Lorentz Invariance and Non-Galilean Invariance of Maxwell's Equations

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I am having trouble going about proving the Lorentz invariance and non-Galilean invariance of Maxwell's equations. Can someone help me find a simple way to do it? I've looked online and in textbooks, but they hardly give any explicit examples.
 

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robphy
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You have to specify how the fields transform.

To do it in general, it's easiest to do it tensorially.
You could do it vectorially... or possibly less elegantly component-wise.

Can you show some of your attempts so far?
 
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I've tried transforming the coordinates of the wave equations for Maxwell's equations into Lorentz transformed equations via the x and t components, excluding the y and z components of the wave equation for simplicity. I figuredsince the equations are homogeneous, the x and t components should be either equal to each other or each equal to zero when taking the second derivatives of each component (since the x - t components equal zero). I received a very messy x components after partially differentiating it twice, and noticed that the electric field doesn't have a time component in it, so it should equal zer, but I didn't see how my differentiated x part could equal zero too. Is this a good way to go about it? With the wave equations, substitute in the transformed coordinates? Otherwise, I've started the tensor formation that you said, with the field strength and the dual tensors, I derived Maxwell's equations via the four-vectors of current and potential. I figured I could simply transform the field strength tensor and the dual tensor each by Lorentz transformation matrices, then take those transformed tensors and try to derive Maxwell's equations by the same previous method, and receive the same result. But, I was confused as to what transformation matrices to use on the tensors, since they are second-rank tensors. What matrices would I use? Which way is better, if either of them are good?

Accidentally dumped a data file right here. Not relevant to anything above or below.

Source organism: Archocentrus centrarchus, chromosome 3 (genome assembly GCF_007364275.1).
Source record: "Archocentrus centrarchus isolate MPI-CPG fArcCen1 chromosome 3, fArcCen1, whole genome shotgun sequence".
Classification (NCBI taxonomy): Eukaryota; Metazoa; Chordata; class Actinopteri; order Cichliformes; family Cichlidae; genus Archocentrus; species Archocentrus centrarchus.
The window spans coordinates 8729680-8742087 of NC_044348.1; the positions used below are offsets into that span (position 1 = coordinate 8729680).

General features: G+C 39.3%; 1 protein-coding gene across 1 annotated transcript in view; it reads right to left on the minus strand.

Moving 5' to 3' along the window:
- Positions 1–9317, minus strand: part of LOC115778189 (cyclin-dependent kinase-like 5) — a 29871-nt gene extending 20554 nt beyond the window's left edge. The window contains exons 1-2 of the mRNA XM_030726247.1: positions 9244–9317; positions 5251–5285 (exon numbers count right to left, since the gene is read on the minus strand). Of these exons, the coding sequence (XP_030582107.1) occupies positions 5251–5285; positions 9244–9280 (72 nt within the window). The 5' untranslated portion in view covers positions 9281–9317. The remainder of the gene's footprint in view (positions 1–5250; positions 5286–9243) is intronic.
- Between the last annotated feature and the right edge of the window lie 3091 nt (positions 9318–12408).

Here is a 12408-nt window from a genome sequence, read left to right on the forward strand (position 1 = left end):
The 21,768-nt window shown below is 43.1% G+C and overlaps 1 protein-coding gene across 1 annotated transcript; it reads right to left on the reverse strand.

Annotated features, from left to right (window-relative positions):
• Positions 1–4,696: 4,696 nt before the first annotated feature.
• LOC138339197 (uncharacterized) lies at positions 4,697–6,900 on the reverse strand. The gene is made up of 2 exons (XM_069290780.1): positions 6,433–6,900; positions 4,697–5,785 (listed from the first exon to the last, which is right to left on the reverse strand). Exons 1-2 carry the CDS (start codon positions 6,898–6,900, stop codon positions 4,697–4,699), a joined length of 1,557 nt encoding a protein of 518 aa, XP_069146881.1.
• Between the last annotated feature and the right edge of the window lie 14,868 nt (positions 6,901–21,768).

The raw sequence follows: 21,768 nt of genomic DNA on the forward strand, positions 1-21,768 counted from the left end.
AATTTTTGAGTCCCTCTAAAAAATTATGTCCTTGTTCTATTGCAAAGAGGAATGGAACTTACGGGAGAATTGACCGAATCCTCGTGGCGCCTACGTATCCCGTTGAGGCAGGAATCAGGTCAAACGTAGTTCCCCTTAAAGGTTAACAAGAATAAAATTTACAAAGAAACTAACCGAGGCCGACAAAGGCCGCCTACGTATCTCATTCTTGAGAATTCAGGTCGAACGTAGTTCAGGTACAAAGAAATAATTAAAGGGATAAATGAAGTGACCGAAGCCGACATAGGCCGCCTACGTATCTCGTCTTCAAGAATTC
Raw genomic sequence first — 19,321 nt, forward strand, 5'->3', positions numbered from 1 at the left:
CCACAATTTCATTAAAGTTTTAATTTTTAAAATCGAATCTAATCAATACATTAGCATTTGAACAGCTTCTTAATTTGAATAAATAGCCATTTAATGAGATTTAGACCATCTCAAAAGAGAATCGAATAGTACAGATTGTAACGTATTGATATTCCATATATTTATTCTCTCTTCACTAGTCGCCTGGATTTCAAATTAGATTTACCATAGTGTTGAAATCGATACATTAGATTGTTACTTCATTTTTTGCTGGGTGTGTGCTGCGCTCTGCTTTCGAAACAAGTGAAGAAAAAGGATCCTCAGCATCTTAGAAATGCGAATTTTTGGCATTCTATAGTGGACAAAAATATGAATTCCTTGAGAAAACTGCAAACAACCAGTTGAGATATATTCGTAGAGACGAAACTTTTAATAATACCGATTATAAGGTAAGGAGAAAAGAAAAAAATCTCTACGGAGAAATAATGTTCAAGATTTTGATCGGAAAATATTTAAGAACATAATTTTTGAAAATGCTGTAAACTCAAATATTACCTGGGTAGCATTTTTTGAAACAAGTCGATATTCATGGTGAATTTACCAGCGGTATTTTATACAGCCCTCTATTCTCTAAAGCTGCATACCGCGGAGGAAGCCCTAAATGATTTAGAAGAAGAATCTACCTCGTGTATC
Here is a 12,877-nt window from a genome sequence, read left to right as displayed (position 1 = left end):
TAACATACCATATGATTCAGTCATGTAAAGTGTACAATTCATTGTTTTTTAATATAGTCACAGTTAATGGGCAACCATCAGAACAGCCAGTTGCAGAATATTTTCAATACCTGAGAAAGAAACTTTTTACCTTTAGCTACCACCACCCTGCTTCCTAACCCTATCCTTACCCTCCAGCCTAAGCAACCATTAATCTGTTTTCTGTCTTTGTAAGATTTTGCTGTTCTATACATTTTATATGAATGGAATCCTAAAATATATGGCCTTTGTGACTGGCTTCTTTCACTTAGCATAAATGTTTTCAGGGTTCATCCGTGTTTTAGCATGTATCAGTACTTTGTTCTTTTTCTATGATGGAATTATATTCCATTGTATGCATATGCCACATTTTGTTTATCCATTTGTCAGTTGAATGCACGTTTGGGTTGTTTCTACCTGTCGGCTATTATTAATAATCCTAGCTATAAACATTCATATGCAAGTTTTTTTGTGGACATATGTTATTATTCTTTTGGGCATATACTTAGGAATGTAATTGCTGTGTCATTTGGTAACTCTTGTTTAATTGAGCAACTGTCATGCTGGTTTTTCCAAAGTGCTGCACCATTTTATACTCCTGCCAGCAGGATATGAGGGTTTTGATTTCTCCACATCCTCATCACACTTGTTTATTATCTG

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robphy
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You can show that the 1+1 wave equation is not invariant under a Galilean-boost. [Take care with the Chain Rule.]
It is invariant under a Lorentz-boost (as suggested by the d'Alembert form of the solution). [Use the d'Alembert form and light-cone coordinates.]

The calculations in terms of components are tedious. It's worth doing explicitly... then doing it tensorially.

I don't have the patience right now to [tex]\LaTeX[/tex] the steps in this exercise. It might be best if you show your explicit steps, which we can comment on. You might find some help from
http://farside.ph.utexas.edu/teaching/jk1/lectures/node6.html
http://www2.maths.ox.ac.uk/~nwoodh/sr/index.html [Broken]
 
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